Fake news is now a cultural phenomenon. We have seen everyone from politicians (don’t make me say his name) to comment section users invoke the term, to defend themselves, or to discredit opponents. One of the most damaging consequences ‘fake news’ spreading is that the public is losing confidence in the media. For most people, time constraints prevent separating the New York Times from Daily World Update.
From a business or not-for-profit organization’s perspective, this presents a major PR issue: how do you protect your reputation against online misinformation. Initially, this can seem incredibly helpless. However, there are a few simple steps for regaining control over your publicity. These three tips can fortify your organization in the so-called ‘post-truth’ media world.
Know Your Brand Inside And Out
An easy way to tell a fake news story from actual media attention is when the story seriously conflicts with the organization’s brand. Your brand must be sacred in the public sphere. Its value comes from its consistency. People need to feel comfortable trusting their expectations when dealing with your organization. This trust will also protect you in the case of a fake news incident. When a story contradicts your brand, readers are more likely to feel their bulls*** detector go off. Try reading the following headlines:
- LATEST IPHONE PRICE TO UNDERCUT SMARTPHONE MARKET
- TESLA DEVELOPING LINE OF DIESEL-POWERED TRUCKS
- SUBWAY RELEASES DEEP-FRIED BACON PIZZA SUB
Do you see the contradictions with each brand? Apple traditionally tops the smartphone market for price, as the luxury smartphone brand. Tesla is founded on a mandate of replacing fossil fuels in personal transportation, not exploiting them. Subway frames itself as the “healthy” option among major fast food chains. Each of these companies has an ultra-tight brand identity, which makes this exercise pretty easy. How can you emulate this to protect your organization against fake news? You need to:
- Understand your brand inside and out, especially your company’s core values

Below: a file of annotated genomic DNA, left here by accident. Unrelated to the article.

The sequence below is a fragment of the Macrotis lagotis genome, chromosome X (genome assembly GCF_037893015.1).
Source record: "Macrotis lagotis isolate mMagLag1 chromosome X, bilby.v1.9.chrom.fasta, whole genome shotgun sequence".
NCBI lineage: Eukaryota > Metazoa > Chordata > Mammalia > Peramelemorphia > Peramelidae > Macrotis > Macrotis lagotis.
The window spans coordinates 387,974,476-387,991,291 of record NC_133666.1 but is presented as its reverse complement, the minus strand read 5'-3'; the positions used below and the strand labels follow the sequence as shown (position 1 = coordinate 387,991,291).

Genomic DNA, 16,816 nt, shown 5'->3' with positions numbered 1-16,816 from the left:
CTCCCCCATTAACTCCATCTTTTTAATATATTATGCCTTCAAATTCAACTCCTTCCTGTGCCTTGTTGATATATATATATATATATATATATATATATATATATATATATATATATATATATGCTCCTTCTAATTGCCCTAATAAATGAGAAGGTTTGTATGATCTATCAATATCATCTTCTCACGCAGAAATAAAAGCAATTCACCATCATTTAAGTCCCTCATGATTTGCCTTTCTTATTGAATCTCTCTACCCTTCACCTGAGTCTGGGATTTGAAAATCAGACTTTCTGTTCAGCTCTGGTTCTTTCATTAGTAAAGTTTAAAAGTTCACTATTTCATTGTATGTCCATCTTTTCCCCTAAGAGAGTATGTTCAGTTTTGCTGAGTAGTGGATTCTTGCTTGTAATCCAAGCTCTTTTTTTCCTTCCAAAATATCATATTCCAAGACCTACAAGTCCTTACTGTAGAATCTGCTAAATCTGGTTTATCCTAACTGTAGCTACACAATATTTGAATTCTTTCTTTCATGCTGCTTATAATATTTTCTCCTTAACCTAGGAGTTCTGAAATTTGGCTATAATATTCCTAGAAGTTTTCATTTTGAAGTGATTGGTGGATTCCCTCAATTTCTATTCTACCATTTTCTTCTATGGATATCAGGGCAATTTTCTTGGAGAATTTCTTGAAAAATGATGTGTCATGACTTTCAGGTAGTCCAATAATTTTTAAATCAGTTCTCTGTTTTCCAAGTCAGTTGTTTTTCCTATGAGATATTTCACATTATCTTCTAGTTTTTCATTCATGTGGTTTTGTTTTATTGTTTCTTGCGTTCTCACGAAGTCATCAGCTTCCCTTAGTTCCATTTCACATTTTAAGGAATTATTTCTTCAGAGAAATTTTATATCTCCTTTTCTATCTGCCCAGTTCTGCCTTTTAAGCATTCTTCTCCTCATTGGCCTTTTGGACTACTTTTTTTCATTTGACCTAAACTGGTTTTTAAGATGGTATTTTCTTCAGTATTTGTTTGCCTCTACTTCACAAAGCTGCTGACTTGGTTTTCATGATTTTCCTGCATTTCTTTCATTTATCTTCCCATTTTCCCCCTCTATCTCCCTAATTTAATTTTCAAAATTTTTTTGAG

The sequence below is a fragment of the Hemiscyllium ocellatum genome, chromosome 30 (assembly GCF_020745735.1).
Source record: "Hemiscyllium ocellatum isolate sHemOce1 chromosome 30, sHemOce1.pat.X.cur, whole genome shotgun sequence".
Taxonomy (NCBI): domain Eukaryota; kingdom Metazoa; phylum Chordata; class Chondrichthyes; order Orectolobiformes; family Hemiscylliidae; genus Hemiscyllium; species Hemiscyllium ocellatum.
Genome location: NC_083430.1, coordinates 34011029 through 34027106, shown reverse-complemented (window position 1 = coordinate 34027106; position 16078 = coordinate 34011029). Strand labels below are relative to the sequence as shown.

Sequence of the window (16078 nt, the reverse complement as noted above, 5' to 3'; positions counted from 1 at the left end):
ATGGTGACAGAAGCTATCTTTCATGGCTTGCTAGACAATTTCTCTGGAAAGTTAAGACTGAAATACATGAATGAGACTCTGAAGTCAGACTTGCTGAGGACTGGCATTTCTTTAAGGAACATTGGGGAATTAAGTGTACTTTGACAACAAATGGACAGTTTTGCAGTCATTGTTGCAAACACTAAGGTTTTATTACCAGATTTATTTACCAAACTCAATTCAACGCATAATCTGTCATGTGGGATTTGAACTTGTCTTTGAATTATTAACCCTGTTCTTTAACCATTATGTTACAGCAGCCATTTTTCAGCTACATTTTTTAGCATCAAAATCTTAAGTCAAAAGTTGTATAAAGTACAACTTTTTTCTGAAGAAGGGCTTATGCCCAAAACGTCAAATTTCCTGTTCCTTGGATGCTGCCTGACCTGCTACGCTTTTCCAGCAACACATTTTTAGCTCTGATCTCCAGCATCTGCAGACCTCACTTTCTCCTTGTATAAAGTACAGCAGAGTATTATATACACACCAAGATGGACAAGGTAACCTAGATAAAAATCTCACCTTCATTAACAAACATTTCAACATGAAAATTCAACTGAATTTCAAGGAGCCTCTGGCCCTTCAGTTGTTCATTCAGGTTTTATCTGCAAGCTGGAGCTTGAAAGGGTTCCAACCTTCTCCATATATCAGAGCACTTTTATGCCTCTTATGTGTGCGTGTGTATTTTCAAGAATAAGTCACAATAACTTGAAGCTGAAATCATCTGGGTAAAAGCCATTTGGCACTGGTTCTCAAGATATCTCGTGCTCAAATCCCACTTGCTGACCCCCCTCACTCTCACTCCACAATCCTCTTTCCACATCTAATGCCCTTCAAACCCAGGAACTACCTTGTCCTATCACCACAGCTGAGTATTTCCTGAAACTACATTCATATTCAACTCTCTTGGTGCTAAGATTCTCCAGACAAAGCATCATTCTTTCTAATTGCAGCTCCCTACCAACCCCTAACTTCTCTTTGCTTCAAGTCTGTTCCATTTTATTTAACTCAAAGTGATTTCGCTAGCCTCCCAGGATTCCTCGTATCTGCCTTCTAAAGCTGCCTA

- Develop the proper visuals and messaging to reflect the brand/values
- Effectively communicate with your target audience and the public
This last step is vital, because, as we mentioned, the value of a strong brand lies in the public’s trust. Trusting consumers are less likely to boycott in the face of a potentially damaging fake news report. You should develop this trust through your communications policy.
Implement A Strong Communications Policy
Your communications policy acts as both a shield and immune system against fake news. Whether you are directly interacting with your social media audience, or broadcasting to the public, this is where you earn your reputation. If your message is visible and consistent in the media, the public is more likely to a) understand your brand identity, and b) respond positively if your name is dragged through the mud. Consistent communications will also give your response to fake news more credence. Ensuring that your internal communications are on the same page is also key, to prevent any unexpected leaks or public mishaps.
Be Honest With Your Audience
In the digital age, media consumers have become far savvier, with their aforementioned bulls*** detectors at an all time high. What consumers now crave is honesty. They are tired of advertising speak, and there is little tolerance for hypocrisy.
If a mistake is ever made, be honest about it. The truth is much less toxic when handled early on in this process. If you are truly the victim of fake news, people may be uncertain of your organization’s guilt in the beginning. However, by repeating a strong, honest, consistent, branded message, your innocence will soon be revealed, while the fake news will unravel in lies.
If you’re anxious about the potential of fake news affecting your bottom line, a creative or marketing agency can go a long way with developing your brand identity and communications policy, as well as implementing them in your organization.
Content inventory is essential to you. Yes, you. There’s always legacy content to deal with, unless you’re working on a completely new website build. From a creative or usability perspective, you might feel like deleting all of it and starting